Chicken Pox Vaccine Still Works After All These Years
Strongest immunity comes first year after vaccination
TUESDAY, Feb. 17, 2004 (HealthDayNews) -- The chicken pox vaccine still provides protection after eight years, although immunity to the disease is strongest during the first year, new research shows.
A study in the Feb. 18 issue of the Journal of the American Medical Association, by Yale University researchers, finds the chicken pox (varicella) vaccine was 97 percent effective during the first year after immunization. Overall, the vaccine was 87 percent effective. And in those cases in which the vaccine didn't provide complete immunity, the resulting chicken pox infections generally were mild and without complications.
"These data should be very reassuring for parents," says study co-author Dr. Marietta Vázquez, an associate research scientist in pediatric infectious disease at the Yale School of Medicine. "[The chicken pox vaccine] is safe, it works and so far it has a long effectiveness."
Vázquez recommends that researchers continue to study the long-term effectiveness of the varicella vaccine to determine if booster shots are needed by the time children become teenagers, or as adults.
The varicella vaccine was approved for use in 1995, and medical experts recommend that all healthy children be immunized between 12 and 18 months of age. Although chicken pox often isn't a serious disease, it can cause complications, such as pneumonia or even death.
Vázquez and her colleagues compared 339 children who had chicken pox with almost 700 children of the same ages who did not develop the disease. The children were selected from 20 different pediatric practices across Connecticut. Most of the children were white, and the group was about evenly divided between boys and girls. The average age of the children was 6, and most had been vaccinated when they were older than 15 months, the study reports.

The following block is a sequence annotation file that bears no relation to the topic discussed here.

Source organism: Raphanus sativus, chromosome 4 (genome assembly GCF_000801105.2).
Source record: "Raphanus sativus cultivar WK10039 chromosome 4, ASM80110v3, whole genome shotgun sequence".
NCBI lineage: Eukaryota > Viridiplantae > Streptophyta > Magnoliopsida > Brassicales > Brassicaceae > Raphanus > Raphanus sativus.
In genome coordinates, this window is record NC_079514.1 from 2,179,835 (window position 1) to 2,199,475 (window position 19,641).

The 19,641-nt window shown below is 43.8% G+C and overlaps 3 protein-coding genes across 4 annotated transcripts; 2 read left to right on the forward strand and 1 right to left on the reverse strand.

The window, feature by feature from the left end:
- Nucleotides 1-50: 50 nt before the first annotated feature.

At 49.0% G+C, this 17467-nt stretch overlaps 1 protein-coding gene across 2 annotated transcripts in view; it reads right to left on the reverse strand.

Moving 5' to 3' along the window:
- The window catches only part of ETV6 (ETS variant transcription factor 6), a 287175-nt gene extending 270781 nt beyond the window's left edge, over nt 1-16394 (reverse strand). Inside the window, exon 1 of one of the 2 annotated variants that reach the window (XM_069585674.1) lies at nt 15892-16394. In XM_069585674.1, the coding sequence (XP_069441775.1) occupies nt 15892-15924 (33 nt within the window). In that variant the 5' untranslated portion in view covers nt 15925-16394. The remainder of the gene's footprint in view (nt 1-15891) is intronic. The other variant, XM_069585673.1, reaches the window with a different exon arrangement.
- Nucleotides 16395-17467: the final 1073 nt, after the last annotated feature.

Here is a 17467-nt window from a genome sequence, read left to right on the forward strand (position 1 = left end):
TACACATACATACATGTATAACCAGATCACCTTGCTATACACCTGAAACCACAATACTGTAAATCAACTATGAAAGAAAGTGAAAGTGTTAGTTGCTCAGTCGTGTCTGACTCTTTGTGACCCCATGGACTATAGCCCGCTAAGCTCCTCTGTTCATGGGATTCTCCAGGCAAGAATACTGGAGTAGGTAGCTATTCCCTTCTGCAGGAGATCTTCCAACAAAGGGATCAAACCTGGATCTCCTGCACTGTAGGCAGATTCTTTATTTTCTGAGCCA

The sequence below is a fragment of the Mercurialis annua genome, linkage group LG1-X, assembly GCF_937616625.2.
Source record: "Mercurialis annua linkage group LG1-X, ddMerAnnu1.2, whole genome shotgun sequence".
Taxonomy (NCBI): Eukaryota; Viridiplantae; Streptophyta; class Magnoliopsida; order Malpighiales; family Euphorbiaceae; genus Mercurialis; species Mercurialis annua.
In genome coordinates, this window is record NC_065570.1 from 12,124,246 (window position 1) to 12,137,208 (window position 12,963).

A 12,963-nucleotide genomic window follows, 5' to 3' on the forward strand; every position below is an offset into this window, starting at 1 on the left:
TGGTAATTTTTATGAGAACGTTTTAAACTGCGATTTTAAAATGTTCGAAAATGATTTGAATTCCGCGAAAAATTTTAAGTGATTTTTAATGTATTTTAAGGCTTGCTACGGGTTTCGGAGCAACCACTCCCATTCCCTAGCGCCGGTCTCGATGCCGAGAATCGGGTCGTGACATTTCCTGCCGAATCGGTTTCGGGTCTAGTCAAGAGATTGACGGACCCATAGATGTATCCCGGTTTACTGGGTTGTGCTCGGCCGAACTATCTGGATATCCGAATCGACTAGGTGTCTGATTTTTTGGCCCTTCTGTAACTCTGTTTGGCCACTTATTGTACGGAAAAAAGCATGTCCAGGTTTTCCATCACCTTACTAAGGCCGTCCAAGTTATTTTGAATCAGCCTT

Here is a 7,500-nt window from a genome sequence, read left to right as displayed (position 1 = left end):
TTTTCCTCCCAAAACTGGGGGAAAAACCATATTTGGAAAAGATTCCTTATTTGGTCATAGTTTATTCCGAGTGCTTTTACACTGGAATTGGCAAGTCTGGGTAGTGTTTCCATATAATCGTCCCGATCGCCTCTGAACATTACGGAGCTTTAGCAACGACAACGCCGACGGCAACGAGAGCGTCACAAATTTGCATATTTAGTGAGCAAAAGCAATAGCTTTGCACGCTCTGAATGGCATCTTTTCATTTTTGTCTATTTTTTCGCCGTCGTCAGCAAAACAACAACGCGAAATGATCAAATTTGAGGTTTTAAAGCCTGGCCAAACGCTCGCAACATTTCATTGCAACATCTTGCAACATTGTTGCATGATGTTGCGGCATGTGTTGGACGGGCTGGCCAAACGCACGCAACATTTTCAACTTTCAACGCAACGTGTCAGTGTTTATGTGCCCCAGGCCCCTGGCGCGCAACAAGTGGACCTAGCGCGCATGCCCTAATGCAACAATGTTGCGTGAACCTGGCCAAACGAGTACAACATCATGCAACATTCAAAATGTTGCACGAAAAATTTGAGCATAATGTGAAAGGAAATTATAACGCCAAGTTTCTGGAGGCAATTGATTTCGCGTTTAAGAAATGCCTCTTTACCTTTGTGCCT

Almost 125 of the children who had chicken pox had been vaccinated for the disease, whereas 470 of those without the disease had been vaccinated.
Effectiveness of the vaccine ranged from 97 percent immunity during the first year, to 86 percent effectiveness the second year and 81 percent by seven to eight years after vaccination, the study says.
Children who received the varicella vaccine before they were 15 months old had lower first-year immunity than children who were vaccinated after 15 months: 73 percent vs. 99 percent, respectively. However, after that time period, Vázquez says, the vaccine's decreased effectiveness for the younger group disappeared.
"Because this difference evens out, there doesn't appear to be enough data to suggest changing vaccination schedules," she says.
Dr. Dawn Sokol, a pediatric infectious disease specialist at Ochsner Clinic Foundation Hospital in New Orleans, says she agrees there is not enough data on the effectiveness of the vaccine in the younger group because only 35 children in the study who developed chicken pox had been vaccinated when they were less than 15 months old.
But Sokol says the study confirms what most doctors had suspected: "This vaccine works, but it wanes with time," she says.
The question for researchers now, she says, is whether the initial vaccination should be delayed until a child is older, or whether a booster shot should be given.
Both Vázquez and Sokol say the encouraging news in the study is that even when a vaccinated child develops chickenpox, it's usually a mild case with few complications.